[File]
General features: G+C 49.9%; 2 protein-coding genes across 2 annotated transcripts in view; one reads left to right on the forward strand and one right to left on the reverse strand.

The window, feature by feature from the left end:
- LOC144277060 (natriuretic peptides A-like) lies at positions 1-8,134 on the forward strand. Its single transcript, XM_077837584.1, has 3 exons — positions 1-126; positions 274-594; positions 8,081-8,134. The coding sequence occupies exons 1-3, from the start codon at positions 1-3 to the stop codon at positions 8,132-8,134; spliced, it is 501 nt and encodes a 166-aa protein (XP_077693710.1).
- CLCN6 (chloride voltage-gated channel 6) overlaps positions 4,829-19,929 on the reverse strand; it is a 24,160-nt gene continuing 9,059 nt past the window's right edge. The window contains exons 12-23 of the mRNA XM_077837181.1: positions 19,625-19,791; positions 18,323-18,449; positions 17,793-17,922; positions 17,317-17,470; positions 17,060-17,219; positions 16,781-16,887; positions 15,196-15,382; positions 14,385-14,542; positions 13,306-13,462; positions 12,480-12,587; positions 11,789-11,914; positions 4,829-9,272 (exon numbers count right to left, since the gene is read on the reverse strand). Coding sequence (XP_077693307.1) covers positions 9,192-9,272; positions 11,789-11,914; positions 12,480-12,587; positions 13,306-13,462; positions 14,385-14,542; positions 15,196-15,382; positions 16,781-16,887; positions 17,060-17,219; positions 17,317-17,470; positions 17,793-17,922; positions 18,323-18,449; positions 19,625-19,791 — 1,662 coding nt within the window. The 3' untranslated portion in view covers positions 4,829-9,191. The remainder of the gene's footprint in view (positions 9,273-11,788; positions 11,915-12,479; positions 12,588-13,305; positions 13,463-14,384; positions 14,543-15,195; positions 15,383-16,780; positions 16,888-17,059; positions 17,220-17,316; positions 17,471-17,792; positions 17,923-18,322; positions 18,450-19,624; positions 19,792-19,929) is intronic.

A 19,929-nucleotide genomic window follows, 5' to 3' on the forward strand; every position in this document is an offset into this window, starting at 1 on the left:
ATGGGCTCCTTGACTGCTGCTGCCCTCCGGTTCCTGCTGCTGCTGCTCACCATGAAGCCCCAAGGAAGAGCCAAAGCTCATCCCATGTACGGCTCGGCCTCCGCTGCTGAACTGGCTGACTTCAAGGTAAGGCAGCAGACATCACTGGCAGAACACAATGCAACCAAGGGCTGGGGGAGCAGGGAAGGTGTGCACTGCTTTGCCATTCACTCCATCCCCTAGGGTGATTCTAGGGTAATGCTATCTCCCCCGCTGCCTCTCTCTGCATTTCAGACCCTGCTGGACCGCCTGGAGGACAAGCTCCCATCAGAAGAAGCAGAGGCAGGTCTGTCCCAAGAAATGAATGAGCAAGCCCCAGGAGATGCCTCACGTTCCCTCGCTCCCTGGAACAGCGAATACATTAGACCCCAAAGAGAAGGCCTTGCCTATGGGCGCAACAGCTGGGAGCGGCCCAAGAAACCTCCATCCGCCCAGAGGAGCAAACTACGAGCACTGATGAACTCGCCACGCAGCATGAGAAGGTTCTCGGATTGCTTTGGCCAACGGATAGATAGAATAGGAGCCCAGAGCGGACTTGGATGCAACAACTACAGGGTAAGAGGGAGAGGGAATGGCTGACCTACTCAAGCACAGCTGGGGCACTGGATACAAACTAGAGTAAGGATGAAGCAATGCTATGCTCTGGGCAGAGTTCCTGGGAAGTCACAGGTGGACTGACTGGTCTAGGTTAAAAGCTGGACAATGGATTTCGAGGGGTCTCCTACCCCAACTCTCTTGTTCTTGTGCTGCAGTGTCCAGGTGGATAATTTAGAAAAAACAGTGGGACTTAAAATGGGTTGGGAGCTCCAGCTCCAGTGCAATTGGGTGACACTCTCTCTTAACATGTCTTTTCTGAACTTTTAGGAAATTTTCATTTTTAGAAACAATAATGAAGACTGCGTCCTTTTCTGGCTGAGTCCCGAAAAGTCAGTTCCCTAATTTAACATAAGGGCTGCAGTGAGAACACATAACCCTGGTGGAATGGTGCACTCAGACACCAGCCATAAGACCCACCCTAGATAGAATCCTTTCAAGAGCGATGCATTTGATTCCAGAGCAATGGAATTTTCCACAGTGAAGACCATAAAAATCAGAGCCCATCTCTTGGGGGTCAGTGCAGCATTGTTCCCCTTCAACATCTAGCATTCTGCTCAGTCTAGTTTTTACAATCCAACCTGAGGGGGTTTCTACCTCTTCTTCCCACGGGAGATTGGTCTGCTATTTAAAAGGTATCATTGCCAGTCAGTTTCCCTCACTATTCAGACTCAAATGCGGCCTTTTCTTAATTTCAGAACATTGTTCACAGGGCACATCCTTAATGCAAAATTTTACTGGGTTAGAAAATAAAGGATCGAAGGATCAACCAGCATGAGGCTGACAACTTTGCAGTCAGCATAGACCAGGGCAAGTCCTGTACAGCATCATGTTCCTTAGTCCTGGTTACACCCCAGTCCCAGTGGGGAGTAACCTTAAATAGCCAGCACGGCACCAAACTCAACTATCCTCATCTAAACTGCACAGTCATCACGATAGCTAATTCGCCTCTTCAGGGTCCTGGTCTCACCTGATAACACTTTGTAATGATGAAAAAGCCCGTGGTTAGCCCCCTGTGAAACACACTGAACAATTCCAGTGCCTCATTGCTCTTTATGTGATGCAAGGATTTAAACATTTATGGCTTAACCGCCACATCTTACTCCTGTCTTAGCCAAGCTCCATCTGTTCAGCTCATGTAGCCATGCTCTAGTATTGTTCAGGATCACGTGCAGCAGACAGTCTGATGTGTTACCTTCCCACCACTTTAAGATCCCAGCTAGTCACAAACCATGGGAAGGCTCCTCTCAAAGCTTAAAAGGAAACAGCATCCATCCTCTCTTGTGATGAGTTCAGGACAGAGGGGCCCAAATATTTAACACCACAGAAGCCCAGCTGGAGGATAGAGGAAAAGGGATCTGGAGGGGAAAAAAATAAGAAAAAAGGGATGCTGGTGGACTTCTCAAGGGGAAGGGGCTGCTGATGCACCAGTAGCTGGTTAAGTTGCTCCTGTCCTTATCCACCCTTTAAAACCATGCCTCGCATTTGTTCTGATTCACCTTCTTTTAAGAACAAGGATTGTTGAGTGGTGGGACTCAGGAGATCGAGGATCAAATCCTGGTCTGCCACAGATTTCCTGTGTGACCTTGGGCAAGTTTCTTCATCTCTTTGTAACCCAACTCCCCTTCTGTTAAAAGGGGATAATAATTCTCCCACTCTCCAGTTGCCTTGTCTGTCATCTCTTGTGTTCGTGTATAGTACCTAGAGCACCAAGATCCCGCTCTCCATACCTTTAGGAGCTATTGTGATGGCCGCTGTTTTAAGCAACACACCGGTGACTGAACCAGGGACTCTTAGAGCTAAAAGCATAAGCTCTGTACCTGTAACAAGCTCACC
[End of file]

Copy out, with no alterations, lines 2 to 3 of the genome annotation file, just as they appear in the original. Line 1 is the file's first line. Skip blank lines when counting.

The window, feature by feature from the left end:
- LOC144277060 (natriuretic peptides A-like) lies at positions 1-8,134 on the forward strand. Its single transcript, XM_077837584.1, has 3 exons — positions 1-126; positions 274-594; positions 8,081-8,134. The coding sequence occupies exons 1-3, from the start codon at positions 1-3 to the stop codon at positions 8,132-8,134; spliced, it is 501 nt and encodes a 166-aa protein (XP_077693710.1).